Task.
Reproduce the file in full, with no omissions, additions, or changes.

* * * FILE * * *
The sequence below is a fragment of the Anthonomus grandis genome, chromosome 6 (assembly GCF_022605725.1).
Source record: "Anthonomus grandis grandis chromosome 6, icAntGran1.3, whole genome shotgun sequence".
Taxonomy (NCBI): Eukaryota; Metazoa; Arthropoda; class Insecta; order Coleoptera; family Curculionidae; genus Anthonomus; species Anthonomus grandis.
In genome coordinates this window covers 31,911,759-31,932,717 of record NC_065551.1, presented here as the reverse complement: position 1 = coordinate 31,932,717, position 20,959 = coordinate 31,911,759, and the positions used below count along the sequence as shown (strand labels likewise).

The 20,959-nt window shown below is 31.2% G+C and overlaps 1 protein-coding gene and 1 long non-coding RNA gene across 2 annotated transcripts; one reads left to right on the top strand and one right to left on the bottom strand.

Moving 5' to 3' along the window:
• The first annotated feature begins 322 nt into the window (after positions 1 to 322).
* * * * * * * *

The sequence below is a fragment of the Anthonomus grandis genome, chromosome 6 (assembly GCF_022605725.1).
Source record: "Anthonomus grandis grandis chromosome 6, icAntGran1.3, whole genome shotgun sequence".
Taxonomy (NCBI): Eukaryota; Metazoa; Arthropoda; class Insecta; order Coleoptera; family Curculionidae; genus Anthonomus; species Anthonomus grandis.
In genome coordinates this window covers 31,911,759-31,932,717 of record NC_065551.1, presented here as the reverse complement: position 1 = coordinate 31,932,717, position 20,959 = coordinate 31,911,759, and the positions used below count along the sequence as shown (strand labels likewise).

The 20,959-nt window shown below is 31.2% G+C and overlaps 1 protein-coding gene and 1 long non-coding RNA gene across 2 annotated transcripts; one reads left to right on the top strand and one right to left on the bottom strand.

Moving 5' to 3' along the window:
• The first annotated feature begins 322 nt into the window (after positions 1 to 322).